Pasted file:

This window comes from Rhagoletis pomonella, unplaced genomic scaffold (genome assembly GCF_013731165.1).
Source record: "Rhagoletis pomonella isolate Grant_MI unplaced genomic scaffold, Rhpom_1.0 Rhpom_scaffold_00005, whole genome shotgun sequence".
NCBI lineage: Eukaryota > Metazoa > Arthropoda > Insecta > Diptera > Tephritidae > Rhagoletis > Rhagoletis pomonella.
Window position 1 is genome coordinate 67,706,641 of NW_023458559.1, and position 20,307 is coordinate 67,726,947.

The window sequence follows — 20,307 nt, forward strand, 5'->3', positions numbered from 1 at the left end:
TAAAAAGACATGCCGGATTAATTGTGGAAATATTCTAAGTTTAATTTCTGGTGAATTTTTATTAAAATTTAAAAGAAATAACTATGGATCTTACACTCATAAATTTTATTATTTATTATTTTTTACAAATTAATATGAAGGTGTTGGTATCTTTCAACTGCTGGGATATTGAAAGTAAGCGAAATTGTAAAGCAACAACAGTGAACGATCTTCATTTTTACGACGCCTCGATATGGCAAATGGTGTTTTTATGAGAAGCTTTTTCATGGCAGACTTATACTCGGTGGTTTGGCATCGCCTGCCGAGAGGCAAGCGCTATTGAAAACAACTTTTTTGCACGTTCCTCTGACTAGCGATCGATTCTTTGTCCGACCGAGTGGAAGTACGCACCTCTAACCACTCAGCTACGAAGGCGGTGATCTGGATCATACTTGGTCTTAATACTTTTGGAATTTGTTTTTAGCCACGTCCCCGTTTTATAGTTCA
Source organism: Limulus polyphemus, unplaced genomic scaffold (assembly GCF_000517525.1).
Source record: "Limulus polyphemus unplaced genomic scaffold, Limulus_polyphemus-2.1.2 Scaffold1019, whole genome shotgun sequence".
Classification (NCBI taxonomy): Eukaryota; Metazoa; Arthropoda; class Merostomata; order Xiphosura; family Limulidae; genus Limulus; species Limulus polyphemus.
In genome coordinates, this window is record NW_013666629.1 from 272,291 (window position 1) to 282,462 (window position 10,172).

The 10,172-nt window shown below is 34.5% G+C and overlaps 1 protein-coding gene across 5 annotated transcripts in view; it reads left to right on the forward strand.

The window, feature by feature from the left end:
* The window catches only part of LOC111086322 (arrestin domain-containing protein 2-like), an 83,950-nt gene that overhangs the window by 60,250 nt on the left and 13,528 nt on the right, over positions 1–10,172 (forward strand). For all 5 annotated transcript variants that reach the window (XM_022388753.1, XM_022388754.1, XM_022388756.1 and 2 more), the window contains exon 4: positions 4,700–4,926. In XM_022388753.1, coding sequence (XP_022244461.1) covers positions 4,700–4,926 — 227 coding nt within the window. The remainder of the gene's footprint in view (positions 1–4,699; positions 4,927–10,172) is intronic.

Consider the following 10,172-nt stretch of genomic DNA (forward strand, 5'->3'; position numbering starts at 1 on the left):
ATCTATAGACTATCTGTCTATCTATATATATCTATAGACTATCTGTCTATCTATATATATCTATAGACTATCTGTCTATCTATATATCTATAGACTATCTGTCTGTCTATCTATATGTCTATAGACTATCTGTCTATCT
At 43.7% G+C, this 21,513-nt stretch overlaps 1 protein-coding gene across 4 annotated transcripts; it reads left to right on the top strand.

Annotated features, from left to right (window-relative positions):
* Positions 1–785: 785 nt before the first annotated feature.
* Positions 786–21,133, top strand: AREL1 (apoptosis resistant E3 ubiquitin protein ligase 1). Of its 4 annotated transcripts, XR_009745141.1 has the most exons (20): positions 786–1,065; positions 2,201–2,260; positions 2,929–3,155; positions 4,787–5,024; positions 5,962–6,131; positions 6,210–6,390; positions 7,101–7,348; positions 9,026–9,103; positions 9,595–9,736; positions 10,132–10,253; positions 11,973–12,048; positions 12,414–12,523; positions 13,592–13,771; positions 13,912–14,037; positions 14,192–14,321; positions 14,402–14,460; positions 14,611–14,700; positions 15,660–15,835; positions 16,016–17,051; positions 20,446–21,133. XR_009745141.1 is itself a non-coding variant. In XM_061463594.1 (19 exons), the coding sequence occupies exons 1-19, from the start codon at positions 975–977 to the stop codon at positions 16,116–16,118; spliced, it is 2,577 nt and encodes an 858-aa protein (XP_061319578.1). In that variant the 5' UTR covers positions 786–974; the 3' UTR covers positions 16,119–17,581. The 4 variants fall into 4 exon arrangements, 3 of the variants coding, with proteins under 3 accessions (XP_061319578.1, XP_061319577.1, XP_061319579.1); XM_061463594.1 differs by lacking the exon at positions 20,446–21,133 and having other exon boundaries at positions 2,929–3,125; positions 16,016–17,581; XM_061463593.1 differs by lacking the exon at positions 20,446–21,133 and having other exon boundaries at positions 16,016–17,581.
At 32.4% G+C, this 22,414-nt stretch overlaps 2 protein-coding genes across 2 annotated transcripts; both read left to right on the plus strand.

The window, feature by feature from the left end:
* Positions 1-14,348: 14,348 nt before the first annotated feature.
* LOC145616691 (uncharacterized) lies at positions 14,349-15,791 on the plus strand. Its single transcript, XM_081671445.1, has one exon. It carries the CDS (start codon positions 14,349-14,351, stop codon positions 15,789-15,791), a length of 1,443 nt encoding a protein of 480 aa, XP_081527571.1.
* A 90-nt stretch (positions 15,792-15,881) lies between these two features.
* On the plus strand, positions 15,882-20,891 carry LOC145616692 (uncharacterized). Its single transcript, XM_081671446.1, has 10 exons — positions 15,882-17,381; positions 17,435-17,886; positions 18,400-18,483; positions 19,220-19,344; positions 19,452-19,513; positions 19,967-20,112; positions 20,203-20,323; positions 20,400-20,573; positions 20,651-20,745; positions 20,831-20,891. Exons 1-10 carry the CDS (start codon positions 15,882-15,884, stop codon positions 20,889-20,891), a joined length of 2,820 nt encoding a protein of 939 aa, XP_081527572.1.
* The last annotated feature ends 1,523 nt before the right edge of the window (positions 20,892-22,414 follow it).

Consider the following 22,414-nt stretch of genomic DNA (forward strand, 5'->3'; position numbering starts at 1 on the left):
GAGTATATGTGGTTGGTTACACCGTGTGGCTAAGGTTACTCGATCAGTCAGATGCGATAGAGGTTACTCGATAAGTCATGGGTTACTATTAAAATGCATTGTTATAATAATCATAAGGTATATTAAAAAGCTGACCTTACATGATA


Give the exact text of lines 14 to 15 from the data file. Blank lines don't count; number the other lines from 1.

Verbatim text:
Consider the following 10,172-nt stretch of genomic DNA (forward strand, 5'->3'; position numbering starts at 1 on the left):
ATCTATAGACTATCTGTCTATCTATATATATCTATAGACTATCTGTCTATCTATATATATCTATAGACTATCTGTCTATCTATATATCTATAGACTATCTGTCTGTCTATCTATATGTCTATAGACTATCTGTCTATCT